“When Expedia started to go to Seattle, some people in Bellevue were fairly disappointed, but the fact that Amazon moves over, to fill that space, is an important lesson in how the region works,” Chelminiak said. “The most important thing is to grow these companies within the region. It doesn’t matter if it’s Seattle, or Bellevue, or Kirkland. What’s important is the jobs are retained here.”
The latest Amazon lease is the Summit III project, a 17-story office building at 320 108th Ave. N.E., that is permitted but not yet under construction, according to several real-estate sources, most recently Kidder Matthews’ quarterly market report. Developer Hines Global REIT declined to comment on the project.
Amazon is also renting space from WeWork in the nearby Summit II building, according to an Amazon source.
The projects are all within a few blocks of Sound Transit’s Bellevue Downtown Link light-rail station, scheduled to open in 2023. Travel time on the train from Bellevue to Westlake Station will be around 24 minutes. Chelminiak said it makes “all the sense in the world” to have growth along transit corridors.
The company in 2016 launched a bus service, called Amazon Ride, to help employees on the Eastside get to Seattle.
Even as it grows in Bellevue, Amazon continues to add to its enormous Seattle real-estate and employment base. The company has about 10 million square feet of space in the South Lake Union and Denny Triangle neighborhoods of Seattle, with another 2 million square feet under construction.
It has more than 45,000 Seattle employees and nearly 11,000 openings — both new jobs and openings due to attrition — in Seattle. (The company lists almost 500 openings in Bellevue.)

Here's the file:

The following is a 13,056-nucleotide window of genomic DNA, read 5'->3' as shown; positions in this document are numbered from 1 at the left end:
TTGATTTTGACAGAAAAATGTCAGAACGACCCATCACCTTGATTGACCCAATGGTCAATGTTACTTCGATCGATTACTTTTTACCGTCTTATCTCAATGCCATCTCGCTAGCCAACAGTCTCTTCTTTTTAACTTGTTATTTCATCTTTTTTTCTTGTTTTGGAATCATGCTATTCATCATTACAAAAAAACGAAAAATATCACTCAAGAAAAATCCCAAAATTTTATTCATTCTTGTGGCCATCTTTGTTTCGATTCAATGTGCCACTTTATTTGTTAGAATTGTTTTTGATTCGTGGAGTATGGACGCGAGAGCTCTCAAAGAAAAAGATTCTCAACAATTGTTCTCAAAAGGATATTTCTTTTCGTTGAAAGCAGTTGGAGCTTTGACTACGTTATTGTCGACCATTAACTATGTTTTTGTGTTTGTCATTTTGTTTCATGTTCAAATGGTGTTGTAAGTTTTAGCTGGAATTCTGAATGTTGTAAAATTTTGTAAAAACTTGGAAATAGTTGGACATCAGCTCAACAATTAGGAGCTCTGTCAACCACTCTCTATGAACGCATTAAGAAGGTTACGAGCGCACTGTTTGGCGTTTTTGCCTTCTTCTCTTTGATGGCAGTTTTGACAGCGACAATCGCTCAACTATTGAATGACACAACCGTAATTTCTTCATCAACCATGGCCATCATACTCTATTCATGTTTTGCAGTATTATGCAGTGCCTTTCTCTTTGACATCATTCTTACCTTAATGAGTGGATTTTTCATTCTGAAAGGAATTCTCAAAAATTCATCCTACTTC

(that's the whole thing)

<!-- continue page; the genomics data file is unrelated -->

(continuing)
That said, the company has backed off another major Seattle office, subleasing space in the under-construction Rainier Square tower, a project it had threatened to abandon if Seattle imposed a tax on businesses to fund housing and homeless services.
Some observers have speculated that Bellevue could be the eventual site for some of the 25,000 Amazon jobs anticipated as part of the company’s scuttled New York City expansion. But Amazon’s top real-estate executive said in an interview last month that the Bellevue expansion is not a result of the New York pull back, but rather a separate plan in the works before the company’s “HQ2” decisions.
Chelminiak said that as Amazon grows, the city wants to see some of those new jobs in Bellevue.
Amazon’s Eastside growth follows a long-established pattern for tech employers in the Seattle area. Google and Facebook — two of Amazon’s top competitors for employees — have offices in Seattle and on the Eastside and are hiring rapidly in the region.
Microsoft, in the midst of a remodel of its longtime Redmond campus, opened a South Lake Union office in 2007 as part of a plant to accommodate Seattle workers, but closed it about a decade later after the Westlake Terry building was leased to Amazon. The company still has a small group of employees working from a WeWork space in Seattle.